Dubbo GPs have heard about a new super computer which could potentially reduce the time it takes for a woman to get pregnant through IVF (in vitro fertilisation).
Medical director of IVFAustralia, Associate Professor Peter Illingworth, spoke of the "major development" at a meeting in Dubbo on Wednesday night.
Associate Professor Illingworth treats up to 70 Dubbo and district couples each year in collaboration with Macquarie Women's Health in Bultje Street.
He told the GPs of the super computer called IVY using new artificial intelligence to select the healthiest embryo for transfer to a woman undergoing IVF.
Clinical studies are yet to be conducted on the pioneering research by Australian scientists.
"Scientists over the past 20 years have researched many ways to help IVF doctors choose the healthiest embryo, mostly based on the appearance of the embryo, for transfer to a woman undergoing IVF," Associate Professor Illingworth said.
"We've had time-lapse imaging systems in place for a while, capturing images at regular intervals, without disturbing or removing the embryos from the incubator, enabling embryologists to review the developmental process.
"Time-lapse imaging produces vast amounts of data about the growing embryos but so far, no one has been able to turn this into improved clinical care.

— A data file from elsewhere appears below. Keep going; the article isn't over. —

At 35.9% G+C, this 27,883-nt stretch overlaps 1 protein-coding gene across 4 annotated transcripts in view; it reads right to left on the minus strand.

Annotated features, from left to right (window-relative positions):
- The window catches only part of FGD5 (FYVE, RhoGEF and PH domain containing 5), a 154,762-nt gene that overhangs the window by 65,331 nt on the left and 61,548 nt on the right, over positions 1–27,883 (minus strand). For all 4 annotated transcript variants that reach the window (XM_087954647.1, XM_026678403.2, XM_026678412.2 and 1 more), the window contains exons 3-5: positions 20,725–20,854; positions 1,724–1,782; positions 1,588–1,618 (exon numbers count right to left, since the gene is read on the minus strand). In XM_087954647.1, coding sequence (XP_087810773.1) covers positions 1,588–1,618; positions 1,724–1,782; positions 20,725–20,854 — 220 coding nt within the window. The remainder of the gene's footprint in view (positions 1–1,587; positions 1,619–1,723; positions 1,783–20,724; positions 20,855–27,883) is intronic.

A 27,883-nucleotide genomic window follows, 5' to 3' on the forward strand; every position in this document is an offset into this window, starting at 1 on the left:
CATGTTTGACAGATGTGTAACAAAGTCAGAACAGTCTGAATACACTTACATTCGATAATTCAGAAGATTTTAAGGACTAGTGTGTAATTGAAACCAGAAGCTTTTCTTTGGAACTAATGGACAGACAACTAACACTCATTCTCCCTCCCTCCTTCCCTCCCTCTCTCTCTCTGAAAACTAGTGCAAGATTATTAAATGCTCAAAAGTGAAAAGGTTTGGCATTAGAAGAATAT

"However, exciting new research is under way to further investigate the potential of an artificial intelligent system that collates thousands of time-lapse images, embryo photographs taken every 10 minutes, during the five days of incubation."
Associate Professor Illingworth said the IVY artificial intelligence system had been trained without human bias, to predict the embryo with the best chance of developing a fetal heart.
"An embryologist can then rank the most viable embryo for transfer which is very exciting and gives IVY technology the potential to shorten the time frame to a successful pregnancy," he said.
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Associate Professor Illingworth identified the potential benefits to women as "less time, strain and cost" in falling pregnant.
The specialist and his staff use phone and internet technology to consult with Dubbo and district couples and counsel them.
"Knowing that people in regional areas do have to travel to the laboratory site (in Sydney), we have to do everything we can to make the rest of the fertility treatment as local and convenient for them as possible," Associate Professor Illingworth said.
That includes surgical procedures carried out by Dr Ajith Samaratunga of the Bultje Street practice, blood tests and ultrasounds.
"We have a pharmacist colleague in Dubbo, Tim Koerstz, whose team is experienced in the handling and dispensing of the medications that are needed," Associate Professor Illingworth said.
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He has been treating Dubbo and district couples for 15 years, describing them as "lovely people".